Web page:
Bridge to Global Literature

Let’s all remember that more and more poetry gets lost without earnest attempts at translation.Read poetry here to get a glimpse of the rhythms and resonances of languages you don’t know.

Vidyut Aklujkar

Jan 29, 2021 | Poetry | 1 comment

The Antonym has picked up two poems from the Poet, Vidyut Aklujkar.’s Trans-plants series of poems. This is how she defined Trans-plants-

Trans-plants : transient plants, plants in transition, transformed plants,
translated plants….
No matter how you break up the compound,
the hyphen remains in the composite word.
These trans-plants come with individual name-tags,
they are found in different stages of getting settled in the new soil,
traces of old soil still can be seen clinging to their roots,
sometimes nurturing, sometimes thwarting them….
It is easy to see the clods clinging to another plant’s roots,
rare is a plant that sees under its own shadow.

Shende-kakoo

I came here last Christmas to my son,
Yes, that’s when I saw all your lighting, gift-giving
and festive fever. Visiting friends forty miles away in snow,
and on return, spending silent nights in the house.
Children and grandchildren in rooms of their own
and silence on the roads all along.
Glass houses with garlands of lightbulbs
and we inside like dumb dolls in decorated boxes.
Yes, my daughter-in-law speaks for hours on the phone
she tells me to use it too, she says ‘phone the mother
or the mother-in-law of such and such friend, and talk with her,
you get bored otherwise sitting all alone.
But you see, I feel I’m groping in darkness when I talk on the phone.
My husband? Oh no, He doesn’t feel that way, he worked
in the post-office in India, you see, he was used to wireless messages
But all my life I moved with my friends
from home to the yard and from the river to the temple.
Now I have to play musical chairs in silence
Four months here with the elder son,
and then again on the move to the next one.
All three made their homes on this land,
and now our burden is on their shoulders.
Don’t the hands of the clock move twelve houses?
I follow my husband like the small hand
hobbling along with the strong long-hand.
Thank God, we have only three sons.
I don’t like to brood, but sometimes I can’t help thinking
it’s all right so long as both hands are moving
along with each other
But what if
what if tomorrow the fast-moving long hand stopped moving?
what will the small hand do then?

_

Jeevan Dubhashi

Your case is different, you see,
you grew up in the heart of Poona,
chose a local bride sanctioned by horoscopes,
married her with proper rites, spread wings, and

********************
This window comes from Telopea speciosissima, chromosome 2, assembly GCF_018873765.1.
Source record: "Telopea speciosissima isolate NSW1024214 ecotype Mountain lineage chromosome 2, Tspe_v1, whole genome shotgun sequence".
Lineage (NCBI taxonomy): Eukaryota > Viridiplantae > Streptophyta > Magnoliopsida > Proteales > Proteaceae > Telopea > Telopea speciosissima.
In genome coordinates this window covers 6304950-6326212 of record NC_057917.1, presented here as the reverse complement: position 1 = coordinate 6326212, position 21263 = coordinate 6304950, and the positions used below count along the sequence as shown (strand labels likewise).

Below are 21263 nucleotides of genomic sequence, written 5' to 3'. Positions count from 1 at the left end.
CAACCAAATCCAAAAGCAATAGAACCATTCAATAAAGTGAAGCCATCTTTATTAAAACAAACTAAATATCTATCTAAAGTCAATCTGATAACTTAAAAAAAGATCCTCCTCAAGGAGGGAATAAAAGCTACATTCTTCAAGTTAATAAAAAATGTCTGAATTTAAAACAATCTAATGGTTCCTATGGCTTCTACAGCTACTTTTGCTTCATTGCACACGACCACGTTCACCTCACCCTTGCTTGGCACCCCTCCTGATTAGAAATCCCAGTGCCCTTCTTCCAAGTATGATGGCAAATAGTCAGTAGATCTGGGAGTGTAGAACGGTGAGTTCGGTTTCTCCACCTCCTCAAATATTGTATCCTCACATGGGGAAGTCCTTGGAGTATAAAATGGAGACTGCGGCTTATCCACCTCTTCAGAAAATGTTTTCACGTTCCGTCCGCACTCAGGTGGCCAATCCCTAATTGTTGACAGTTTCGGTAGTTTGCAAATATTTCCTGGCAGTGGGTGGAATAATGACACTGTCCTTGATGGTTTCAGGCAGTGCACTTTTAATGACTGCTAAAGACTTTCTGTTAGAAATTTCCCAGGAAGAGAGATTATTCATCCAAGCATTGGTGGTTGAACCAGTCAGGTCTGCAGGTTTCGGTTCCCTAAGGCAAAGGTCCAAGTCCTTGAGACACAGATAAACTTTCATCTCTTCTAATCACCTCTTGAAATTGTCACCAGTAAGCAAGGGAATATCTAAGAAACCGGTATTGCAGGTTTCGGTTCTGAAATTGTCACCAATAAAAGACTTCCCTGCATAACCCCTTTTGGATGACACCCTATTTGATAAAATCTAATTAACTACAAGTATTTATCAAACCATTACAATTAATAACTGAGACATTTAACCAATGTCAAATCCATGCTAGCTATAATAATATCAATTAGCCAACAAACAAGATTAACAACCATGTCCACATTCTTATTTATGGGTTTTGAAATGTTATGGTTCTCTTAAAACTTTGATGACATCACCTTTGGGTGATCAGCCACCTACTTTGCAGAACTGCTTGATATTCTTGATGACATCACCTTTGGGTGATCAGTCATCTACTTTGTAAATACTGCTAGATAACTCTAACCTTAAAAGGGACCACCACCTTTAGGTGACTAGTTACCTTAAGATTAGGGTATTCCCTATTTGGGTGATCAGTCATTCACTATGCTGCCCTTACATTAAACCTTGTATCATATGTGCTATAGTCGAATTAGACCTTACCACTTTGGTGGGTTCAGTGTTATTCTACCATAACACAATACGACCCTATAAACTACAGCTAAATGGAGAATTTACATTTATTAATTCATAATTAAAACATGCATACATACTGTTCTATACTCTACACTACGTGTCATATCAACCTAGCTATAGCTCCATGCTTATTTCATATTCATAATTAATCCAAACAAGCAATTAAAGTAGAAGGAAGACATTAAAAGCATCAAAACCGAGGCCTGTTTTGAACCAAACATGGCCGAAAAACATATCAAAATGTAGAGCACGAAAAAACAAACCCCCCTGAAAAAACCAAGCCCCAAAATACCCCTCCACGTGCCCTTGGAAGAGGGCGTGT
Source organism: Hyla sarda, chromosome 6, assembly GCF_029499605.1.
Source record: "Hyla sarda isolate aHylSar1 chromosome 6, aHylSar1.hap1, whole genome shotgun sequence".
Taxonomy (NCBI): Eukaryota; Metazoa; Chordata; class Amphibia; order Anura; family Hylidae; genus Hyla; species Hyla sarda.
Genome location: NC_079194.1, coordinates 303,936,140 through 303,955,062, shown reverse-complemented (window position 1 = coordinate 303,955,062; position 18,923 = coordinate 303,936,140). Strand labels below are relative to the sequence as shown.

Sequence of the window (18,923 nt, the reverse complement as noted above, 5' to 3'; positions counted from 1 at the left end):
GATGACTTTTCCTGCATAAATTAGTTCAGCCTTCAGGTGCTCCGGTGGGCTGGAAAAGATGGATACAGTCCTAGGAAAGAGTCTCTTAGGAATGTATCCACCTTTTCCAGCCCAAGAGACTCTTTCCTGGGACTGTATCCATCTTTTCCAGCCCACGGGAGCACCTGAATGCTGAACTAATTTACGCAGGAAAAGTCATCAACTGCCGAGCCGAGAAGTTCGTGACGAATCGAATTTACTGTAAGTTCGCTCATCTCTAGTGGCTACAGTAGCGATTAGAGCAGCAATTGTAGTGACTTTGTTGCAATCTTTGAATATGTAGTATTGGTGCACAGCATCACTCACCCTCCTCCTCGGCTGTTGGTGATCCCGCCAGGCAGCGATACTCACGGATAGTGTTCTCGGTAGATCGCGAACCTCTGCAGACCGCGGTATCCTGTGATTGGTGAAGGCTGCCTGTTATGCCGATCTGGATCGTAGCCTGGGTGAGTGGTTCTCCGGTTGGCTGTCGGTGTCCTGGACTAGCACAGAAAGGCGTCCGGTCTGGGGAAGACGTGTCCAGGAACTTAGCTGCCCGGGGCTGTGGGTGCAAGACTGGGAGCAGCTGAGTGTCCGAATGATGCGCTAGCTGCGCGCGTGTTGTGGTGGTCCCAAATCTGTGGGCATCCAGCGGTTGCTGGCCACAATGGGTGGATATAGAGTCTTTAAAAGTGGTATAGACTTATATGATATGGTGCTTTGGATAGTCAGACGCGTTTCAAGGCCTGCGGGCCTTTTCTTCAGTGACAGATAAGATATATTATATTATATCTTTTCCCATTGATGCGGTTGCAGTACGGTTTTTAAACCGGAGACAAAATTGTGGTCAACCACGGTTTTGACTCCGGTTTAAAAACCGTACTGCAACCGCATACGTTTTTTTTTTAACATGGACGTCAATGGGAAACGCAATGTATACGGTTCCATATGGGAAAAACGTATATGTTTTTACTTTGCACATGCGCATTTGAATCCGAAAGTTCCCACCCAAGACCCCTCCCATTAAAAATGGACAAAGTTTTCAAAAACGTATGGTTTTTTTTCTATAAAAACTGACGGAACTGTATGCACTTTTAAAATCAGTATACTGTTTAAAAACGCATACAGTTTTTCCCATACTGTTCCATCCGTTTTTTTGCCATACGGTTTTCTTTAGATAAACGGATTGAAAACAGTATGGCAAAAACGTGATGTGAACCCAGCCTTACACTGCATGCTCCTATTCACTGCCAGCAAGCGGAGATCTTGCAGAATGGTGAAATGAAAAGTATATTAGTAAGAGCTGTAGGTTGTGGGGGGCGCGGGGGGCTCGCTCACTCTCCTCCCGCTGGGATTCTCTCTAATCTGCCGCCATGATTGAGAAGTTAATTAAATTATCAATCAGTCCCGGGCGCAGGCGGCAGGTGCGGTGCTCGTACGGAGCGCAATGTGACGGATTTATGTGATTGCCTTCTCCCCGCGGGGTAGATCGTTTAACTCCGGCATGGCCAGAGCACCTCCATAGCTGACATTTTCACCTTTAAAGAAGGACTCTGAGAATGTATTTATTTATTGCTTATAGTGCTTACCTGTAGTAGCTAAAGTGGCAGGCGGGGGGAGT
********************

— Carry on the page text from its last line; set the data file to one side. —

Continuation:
flocked here in search of better pastures
settled down, nestled. Nonetheless
within the four walls, you still are in the heart of Poona.
You eat sago khichri every Monday,
use Vajradanti for cleaning your teeth
and wash hair with Shikekai
Even as you commute to work,
you listen to Geet-Ramayan on your car-deck
So it’s no wonder that your kids speak Marathi,
read stories in it, and write long letters home.
To be honest, you are tied to this country only by your paycheck.

As for my kids, you ask me why they don’t speak Marathi?
well, it’s a bonus that even I speak it.
You see, my father spoke Konkani, my mother was a Parsee,
and my wife is Japanese.
Now tell me, if children were to speak only their mother-tongue,
each generation would be unable to speak with the next.
To tell the truth, my whole family knows
only one language,
that of the neighbours wherever we go,
of sweets and gifts on festivals,
on occasion,
of holding hands in hand
and of
silence

_

In Marathi Kakoo means Aunt and  Dubhashi  means Bilingual

 

Vidyut Aklujkar

Vidyut Aklujkar

Vidyut (Vidyullekha) Aklujkar is an award-winning writer, author of several books of fiction and non-fiction in Marathi, and an editor of Ekata, Toronto, a Marathi literary quarterly journal. She has served as visiting faculty at Harvard University, and faculty at the University of British Columbia in Canada.  She has numerous publications in international journals on her name. For two decades, she is in the final judging committee for the Prestigious Maharashtra Foundation Annual Literary Awards. She lives in Richmond, B. C. with her family and enjoys fine arts, gardening, photography, and several other crafts. Most of all, she enjoys storytelling.

1 Comment

  1. Suneeti

    Like the poems. Unique

    Reply

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